If the system detects a match, it sends an alert to a police command center.
Originally designed to catch criminals, authorities have found the system can be used to track people during lockdown. Since late March, Moscow residents have been ordered to stay in their homes, except for visiting grocery stores, pharmacies or seeking urgent medical care. Those who don't obey face fines.
For now, the facial recognition technology is being used only to monitor a narrower category: those who have tested positive for the virus or deemed high risk of having it, including those returning from abroad, like Bykovsky. He described how passengers landing in Moscow were stopped by medics and photographed three times while being tested for the virus. They were then entered into a quarantine watch-list.
The system can also be used for contact tracing, allowing police to follow an infected person’s movements over previous days, said Artyom Kukharenko, the head of research and development at NtechLab, the primary developer for the system.
Kukharenko said the system can complete a search in under 10 seconds and that it largely works even when people are wearing face masks by identifying them by their eye line.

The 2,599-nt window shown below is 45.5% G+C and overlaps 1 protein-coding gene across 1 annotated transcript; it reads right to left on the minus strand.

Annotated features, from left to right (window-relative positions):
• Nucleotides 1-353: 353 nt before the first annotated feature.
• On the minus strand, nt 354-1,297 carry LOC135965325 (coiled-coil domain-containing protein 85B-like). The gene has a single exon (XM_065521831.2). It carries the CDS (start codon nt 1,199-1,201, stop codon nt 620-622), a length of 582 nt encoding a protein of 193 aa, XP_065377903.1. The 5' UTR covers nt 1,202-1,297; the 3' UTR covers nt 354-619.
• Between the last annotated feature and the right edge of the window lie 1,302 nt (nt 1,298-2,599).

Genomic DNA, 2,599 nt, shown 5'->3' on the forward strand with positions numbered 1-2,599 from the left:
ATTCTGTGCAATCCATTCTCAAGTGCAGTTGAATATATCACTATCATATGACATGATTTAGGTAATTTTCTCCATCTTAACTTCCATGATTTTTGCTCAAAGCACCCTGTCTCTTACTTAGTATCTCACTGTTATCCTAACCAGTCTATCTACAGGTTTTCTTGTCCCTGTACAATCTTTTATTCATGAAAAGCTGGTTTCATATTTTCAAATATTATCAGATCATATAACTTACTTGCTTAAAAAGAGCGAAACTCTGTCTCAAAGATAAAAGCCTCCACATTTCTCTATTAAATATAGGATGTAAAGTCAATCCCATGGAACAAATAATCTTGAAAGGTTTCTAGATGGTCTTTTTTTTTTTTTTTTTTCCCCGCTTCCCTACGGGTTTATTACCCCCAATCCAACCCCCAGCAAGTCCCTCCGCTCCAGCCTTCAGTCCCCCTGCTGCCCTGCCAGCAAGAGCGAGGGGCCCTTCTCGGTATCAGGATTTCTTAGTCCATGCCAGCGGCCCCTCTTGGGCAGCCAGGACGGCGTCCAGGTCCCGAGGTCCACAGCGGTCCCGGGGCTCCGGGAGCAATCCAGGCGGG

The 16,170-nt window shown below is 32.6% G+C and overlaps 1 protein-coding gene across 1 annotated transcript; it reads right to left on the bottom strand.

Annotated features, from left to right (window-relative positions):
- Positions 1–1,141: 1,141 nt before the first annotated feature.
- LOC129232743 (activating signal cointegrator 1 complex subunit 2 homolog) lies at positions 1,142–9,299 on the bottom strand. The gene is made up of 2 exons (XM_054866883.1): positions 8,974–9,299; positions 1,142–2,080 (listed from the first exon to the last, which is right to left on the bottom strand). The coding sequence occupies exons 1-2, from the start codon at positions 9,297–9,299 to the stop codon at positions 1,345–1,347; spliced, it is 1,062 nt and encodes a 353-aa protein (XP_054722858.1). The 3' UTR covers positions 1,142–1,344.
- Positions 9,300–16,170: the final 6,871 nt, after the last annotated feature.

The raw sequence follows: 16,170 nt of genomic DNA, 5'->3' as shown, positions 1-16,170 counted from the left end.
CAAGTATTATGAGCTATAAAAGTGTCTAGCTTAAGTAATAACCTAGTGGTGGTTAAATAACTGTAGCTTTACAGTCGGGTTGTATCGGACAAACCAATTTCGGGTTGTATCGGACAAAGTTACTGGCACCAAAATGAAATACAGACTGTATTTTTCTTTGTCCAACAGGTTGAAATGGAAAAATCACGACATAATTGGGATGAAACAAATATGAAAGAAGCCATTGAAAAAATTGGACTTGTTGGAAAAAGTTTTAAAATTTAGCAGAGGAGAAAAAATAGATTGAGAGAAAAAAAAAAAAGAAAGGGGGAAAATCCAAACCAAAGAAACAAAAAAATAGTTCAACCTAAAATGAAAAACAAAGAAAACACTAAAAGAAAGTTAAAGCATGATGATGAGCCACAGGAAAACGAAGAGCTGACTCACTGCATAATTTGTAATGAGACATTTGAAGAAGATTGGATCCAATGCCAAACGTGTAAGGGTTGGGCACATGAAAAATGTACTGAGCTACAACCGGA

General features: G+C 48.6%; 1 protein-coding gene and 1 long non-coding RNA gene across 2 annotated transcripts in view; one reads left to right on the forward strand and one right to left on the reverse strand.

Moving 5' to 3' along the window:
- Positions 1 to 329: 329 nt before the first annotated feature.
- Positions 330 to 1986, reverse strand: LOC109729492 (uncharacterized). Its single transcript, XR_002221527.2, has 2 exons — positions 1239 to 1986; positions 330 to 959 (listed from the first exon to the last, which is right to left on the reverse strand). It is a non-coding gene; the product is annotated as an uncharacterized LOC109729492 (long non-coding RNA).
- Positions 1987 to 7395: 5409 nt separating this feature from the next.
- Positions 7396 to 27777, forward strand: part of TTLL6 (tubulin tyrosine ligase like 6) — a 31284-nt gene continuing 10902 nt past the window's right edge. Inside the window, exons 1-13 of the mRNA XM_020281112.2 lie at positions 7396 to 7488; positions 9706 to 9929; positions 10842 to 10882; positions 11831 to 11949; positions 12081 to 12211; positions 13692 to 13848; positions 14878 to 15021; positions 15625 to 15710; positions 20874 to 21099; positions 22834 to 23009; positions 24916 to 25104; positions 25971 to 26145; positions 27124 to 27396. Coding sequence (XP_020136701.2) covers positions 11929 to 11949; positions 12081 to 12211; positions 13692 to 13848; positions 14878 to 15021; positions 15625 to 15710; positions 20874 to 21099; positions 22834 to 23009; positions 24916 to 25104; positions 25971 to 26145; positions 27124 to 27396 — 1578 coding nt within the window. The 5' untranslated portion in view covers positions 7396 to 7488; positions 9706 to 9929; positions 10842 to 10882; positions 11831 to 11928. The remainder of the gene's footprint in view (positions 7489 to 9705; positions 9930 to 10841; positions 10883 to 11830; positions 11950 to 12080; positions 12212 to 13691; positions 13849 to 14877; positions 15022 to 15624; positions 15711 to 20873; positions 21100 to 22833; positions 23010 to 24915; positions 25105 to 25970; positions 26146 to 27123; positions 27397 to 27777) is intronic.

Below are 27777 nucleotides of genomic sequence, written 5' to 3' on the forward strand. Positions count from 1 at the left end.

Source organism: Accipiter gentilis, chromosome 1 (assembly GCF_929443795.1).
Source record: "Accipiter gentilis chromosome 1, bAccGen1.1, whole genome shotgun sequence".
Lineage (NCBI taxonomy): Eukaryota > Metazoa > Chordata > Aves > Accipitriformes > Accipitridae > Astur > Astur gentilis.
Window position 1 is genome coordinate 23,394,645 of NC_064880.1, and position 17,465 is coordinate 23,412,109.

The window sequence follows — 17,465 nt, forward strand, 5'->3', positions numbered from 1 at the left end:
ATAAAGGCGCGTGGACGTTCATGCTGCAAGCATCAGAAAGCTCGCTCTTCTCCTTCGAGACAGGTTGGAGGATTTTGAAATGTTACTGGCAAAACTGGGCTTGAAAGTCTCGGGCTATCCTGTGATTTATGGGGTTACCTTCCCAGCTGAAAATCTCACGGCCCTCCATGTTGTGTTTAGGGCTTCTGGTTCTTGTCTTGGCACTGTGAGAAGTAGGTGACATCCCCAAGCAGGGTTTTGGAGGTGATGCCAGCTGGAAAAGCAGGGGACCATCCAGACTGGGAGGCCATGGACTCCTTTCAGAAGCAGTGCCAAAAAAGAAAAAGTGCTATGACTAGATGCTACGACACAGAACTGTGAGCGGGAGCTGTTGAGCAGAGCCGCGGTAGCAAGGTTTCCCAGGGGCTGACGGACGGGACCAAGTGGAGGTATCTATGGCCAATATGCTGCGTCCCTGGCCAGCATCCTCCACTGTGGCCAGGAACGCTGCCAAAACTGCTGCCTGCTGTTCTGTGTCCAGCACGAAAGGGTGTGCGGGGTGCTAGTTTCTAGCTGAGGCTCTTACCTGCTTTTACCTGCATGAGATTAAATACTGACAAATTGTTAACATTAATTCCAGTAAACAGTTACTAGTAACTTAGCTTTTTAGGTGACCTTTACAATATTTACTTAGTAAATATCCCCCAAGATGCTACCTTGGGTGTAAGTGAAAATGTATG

The company soon hopes to roll out a function analyzing silhouettes, he said, meaning it could spot large gatherings and also automatically detect when people are standing too close together.
Since March, Moscow’s authorities said the system has allowed them to catch several hundred people violating quarantine. Other Russian cities are also introducing similar systems.
Does it work?
Russia is not the only country to turn to expansive surveillance technologies. Facial recognition was already in wide-use in China before the pandemic and many countries are now already using or considering using mobile phone location data as well as downloadable surveillance apps to track people. In the United States, the federal government, through the Centers for Disease Control and Prevention, is using location data from millions of cellphones to understand how people are moving during the pandemic.
Outside observers though cautioned about the Russian claims for the facial recognition system, noting its application is likely more limited than officials suggest.
“I wouldn’t discount what they’re saying, but I would caveat it significantly in terms of their spread and abilities to do what they’re claiming,” said Magarita Konaev, a research fellow at Georgetown University’s Center for Security and Emerging Technology, who is focused on the Russian military’s use of artificial intelligence.